Joe doesn’t make $250,000 so he can’t get McCain’s tax cut for earnings over this amount – however much he likes McCain’s war record and POW story – though he will automatically get Obama’s middle class tax cut for families earning below $250,000. Joe’s question is will he do it – with a Democrat House and Senate – Obama’s tax proposal – may quickly become a reality.
Don’t forget a lot of wealth has just been spread around on Wall Street in the form of a bailout – and these CEO’s are not complaining – why not offer the middle class – by comparison – a miniature share – in the form of a tax cut directed at them. Even if Joe were to make – one day – say $300,000 a year – he would only be taxed 3% more on the $50,000 – above the threshold figure of $250,000. Anything below this will be subject to a tax cut. The changes in tax – under Obama are hardly enough to put Joe out of business. By one account the figure he would be taxed – might increase from anywhere from $0-$900/year. This is not breaking the bank – especially when we consider earnings for the small business equal profits – or what’s left after expenses – that is why 98% of small businesses owners would be eligible for the Obama middle class tax cut.
Barack Obama’s campaign is trotting out its own “Joe the Plumber” to counteract efforts by John McCain to make inroads on the white working class vote.
A reader in Colorado sends over word that the state Democratic Party and the Obama camp are blasting out robocalls from “Joe Martinez,” a plumber in Colorado who vouches for the Illinois Democrat’s tax plan.
A spokesman for the Colorado Democratic Party confirmed the robocall and said he would try to track down audio. The rough script goes like this:
- “…During this week’s debate, Barack Obama talked about cutting taxes for middle class families like mine, lowering health care costs for everyone and bringing the change we need in Washington. John McCain ignored the issues and used the debate to launch false attacks against Barack Obama. In fact, McCain – for the third debate in a row – didn’t even say the words ‘middle class’. So, take it from Joe the plumber, if you want a president who will put middle class families first – join me in voting for Barack Obama. Paid for by the Colorado Democratic Party….”
The calls are noticeably positive in message compared to those currently being made by the RNC and McCain camp tying Obama to former Weather Underground member Bill Ayers. They also reflect the Obama campaign ethos, which dictates that they compete with their opposition on every political front: even if it means matching an opposition plumber with a plumber of your own.
Barack Obama drew a crowd of 100,000 at a rally near the Gateway Arch in St. Louis on Saturday, the AP reports. McCain spent the day campaigning in North Carolina.
The focus on the stump Saturday for both Obama and McCain continued to be taxes, and the candidates traded sharp criticisms of each other’s plans.
More from the AP:
- McCain, trailing in the polls, fired the first volley, likening his rival to the socialist leaders of Europe and saying he wanted to “convert the IRS into a giant welfare agency, redistributing massive amounts of wealth at the direction of politicians in Washington.”McCain added, “Raising taxes on some in order to give checks to others is not a tax cut; it’s just another government giveaway.”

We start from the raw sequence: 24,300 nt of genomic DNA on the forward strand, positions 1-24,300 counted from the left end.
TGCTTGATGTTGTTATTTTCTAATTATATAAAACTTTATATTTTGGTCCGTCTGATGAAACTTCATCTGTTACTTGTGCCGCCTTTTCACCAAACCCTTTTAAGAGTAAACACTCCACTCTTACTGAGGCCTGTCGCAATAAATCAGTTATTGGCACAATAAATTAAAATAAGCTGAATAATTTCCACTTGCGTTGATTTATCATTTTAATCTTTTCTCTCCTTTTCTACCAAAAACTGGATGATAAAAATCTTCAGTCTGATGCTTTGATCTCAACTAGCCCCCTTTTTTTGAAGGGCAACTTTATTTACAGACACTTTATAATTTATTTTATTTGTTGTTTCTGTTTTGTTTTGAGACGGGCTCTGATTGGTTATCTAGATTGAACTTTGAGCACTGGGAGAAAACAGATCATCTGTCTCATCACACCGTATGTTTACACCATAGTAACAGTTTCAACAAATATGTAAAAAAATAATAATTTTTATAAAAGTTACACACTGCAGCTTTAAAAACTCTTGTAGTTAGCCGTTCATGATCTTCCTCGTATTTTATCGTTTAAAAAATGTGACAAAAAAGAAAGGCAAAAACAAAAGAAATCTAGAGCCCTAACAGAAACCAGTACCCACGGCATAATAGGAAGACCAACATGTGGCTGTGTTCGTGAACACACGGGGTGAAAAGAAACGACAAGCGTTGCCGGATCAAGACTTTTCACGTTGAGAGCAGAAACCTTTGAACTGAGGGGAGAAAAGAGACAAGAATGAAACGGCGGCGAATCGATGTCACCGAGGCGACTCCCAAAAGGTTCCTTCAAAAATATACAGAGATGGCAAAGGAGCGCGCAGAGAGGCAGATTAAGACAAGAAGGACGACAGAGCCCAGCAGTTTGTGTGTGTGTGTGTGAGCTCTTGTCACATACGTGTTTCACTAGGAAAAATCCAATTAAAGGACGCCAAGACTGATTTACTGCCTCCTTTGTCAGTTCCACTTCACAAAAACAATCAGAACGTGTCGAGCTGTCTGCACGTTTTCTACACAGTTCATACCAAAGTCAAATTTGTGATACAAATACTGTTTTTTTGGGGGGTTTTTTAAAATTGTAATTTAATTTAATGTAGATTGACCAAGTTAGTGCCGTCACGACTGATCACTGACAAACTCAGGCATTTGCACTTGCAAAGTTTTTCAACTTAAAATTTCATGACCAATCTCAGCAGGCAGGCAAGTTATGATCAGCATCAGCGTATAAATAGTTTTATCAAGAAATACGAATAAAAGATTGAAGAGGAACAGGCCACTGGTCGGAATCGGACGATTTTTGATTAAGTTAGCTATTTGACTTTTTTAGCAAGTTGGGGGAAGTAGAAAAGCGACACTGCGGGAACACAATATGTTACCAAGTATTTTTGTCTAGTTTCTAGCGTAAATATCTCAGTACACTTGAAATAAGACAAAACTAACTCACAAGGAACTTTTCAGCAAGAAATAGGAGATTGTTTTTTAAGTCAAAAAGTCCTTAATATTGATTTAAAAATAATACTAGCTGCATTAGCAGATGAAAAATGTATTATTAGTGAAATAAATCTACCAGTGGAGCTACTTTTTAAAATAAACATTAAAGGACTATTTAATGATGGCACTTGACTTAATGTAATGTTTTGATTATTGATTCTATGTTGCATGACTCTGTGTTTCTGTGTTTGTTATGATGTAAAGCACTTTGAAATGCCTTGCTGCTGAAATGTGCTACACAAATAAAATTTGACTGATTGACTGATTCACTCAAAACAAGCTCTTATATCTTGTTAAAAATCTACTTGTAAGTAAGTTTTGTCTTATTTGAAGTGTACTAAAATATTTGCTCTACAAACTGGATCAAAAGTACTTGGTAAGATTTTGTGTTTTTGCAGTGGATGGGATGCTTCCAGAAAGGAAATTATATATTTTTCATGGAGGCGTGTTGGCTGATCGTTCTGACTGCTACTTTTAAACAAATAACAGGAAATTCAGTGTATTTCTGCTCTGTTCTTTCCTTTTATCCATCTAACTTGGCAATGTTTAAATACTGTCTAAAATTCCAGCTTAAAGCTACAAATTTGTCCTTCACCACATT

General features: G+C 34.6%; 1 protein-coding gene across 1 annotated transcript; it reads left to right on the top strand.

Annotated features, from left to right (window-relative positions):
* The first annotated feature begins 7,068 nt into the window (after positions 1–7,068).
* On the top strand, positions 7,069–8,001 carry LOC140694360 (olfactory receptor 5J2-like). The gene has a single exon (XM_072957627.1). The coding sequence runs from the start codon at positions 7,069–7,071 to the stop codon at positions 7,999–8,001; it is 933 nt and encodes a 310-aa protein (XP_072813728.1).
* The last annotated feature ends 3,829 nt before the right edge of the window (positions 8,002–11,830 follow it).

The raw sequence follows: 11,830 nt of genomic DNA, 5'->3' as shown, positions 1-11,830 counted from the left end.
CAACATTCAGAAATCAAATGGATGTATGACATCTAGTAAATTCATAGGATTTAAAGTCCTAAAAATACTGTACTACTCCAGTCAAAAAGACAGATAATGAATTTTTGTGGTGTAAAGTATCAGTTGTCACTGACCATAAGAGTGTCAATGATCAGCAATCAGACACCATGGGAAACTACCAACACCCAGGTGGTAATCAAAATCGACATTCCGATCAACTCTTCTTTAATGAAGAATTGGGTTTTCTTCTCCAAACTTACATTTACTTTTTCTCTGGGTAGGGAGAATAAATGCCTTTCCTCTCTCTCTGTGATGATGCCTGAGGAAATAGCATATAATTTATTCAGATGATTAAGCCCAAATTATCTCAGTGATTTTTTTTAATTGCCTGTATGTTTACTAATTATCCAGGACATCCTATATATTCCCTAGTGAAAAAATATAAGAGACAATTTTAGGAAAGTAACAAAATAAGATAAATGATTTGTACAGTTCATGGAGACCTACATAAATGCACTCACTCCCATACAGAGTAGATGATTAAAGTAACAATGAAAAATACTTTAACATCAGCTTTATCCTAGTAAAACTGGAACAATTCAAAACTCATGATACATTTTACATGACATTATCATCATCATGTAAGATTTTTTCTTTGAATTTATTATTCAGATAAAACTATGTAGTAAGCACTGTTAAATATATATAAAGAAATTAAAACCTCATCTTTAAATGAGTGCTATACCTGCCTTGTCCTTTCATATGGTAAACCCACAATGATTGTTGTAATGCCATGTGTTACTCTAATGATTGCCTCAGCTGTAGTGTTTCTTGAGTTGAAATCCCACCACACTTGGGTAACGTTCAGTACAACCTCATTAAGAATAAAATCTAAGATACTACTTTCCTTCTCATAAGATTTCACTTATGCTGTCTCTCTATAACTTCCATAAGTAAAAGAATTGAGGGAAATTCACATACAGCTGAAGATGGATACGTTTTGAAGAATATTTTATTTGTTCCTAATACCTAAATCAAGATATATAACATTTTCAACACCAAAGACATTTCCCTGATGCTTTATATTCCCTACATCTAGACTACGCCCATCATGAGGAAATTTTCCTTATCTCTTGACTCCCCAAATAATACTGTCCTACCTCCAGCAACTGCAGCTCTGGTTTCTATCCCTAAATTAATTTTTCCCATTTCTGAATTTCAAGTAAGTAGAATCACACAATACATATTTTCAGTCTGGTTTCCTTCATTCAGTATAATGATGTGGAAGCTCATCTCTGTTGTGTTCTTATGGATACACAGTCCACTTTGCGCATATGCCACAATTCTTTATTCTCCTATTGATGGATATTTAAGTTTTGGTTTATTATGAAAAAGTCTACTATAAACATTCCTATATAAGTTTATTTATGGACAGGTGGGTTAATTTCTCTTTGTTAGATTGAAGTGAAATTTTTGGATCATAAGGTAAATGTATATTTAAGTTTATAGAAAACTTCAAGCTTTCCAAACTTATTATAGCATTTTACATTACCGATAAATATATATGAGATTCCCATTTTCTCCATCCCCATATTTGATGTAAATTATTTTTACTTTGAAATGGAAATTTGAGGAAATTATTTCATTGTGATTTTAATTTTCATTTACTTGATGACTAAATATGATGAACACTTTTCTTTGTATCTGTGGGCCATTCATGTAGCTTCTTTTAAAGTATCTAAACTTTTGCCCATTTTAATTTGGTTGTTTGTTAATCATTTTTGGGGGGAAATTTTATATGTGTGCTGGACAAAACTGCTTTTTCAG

Obama responded a few hours later in appearance before an enormous crowd, saying his Republican rival “wants to cut taxes for the same people who have already been making out like bandits, in some cases literally.”
“John McCain is so out of touch with the struggles you are facing that he must be the first politician in history to call a tax cut for working people ‘welfare,'” Obama said.
Voters in at least 10 swing states are receiving hundreds of thousands of automated telephone calls — uniformly negative and sometimes misleading — that the Republican Party and the McCain campaign are financing this week as they struggle to keep more states from drifting into the Democratic column.
Senator John McCain, the Republican nominee for president, has denounced such phone calls in the past: In the 2000 primaries, Mr. McCain was a target of misleading calls that included innuendo about his family, and he blamed them in part for his loss to George W. Bush. This January, too, in South Carolina, Mr. McCain described the calls against him as “scurrilous stuff,” and his campaign set up a “truth squad” to debunk them.
On Friday, a Democratic official in Minnesota said he had received one of these so-called robocalls and had tracked it to a company owned by a prominent Republican consultant, Jeff Larson. According to published news reports, Mr. Larson and his previous firm helped develop the phone calls in 2000 that took aim at Mr. McCain.
In the 2000 primaries, Mr. McCain was a target of misleading calls that included innuendo about his family, and he blamed them in part for his loss to George W. Bush.
A spokesman for the McCain campaign could not say Friday night whether it had contracted with Mr. Larson’s current company, FLS Connect. Phone messages left for Mr. Larson were not answered Friday, nor were messages left at a subcontractor, King TeleServices, which is making the actual calls to voters in Minnesota.
The Minnesota Democrat, Christopher Shoff, a commissioner in Freeborn County, said the automated call described Mr. Obama as putting “Hollywood above America” because he attended a fund-raiser in Beverly Hills hours after the federal government seized control of the insurance giant American International Group. The call was first reported by The Huffington Post.
“It is a disgusting form of negative campaigning,” Mr. Shoff said in an interview, “calling people randomly off a computerized list, during dinner time, and reciting a message that is misleading, as I knew it to be. Republicans should be talking about serious issues.”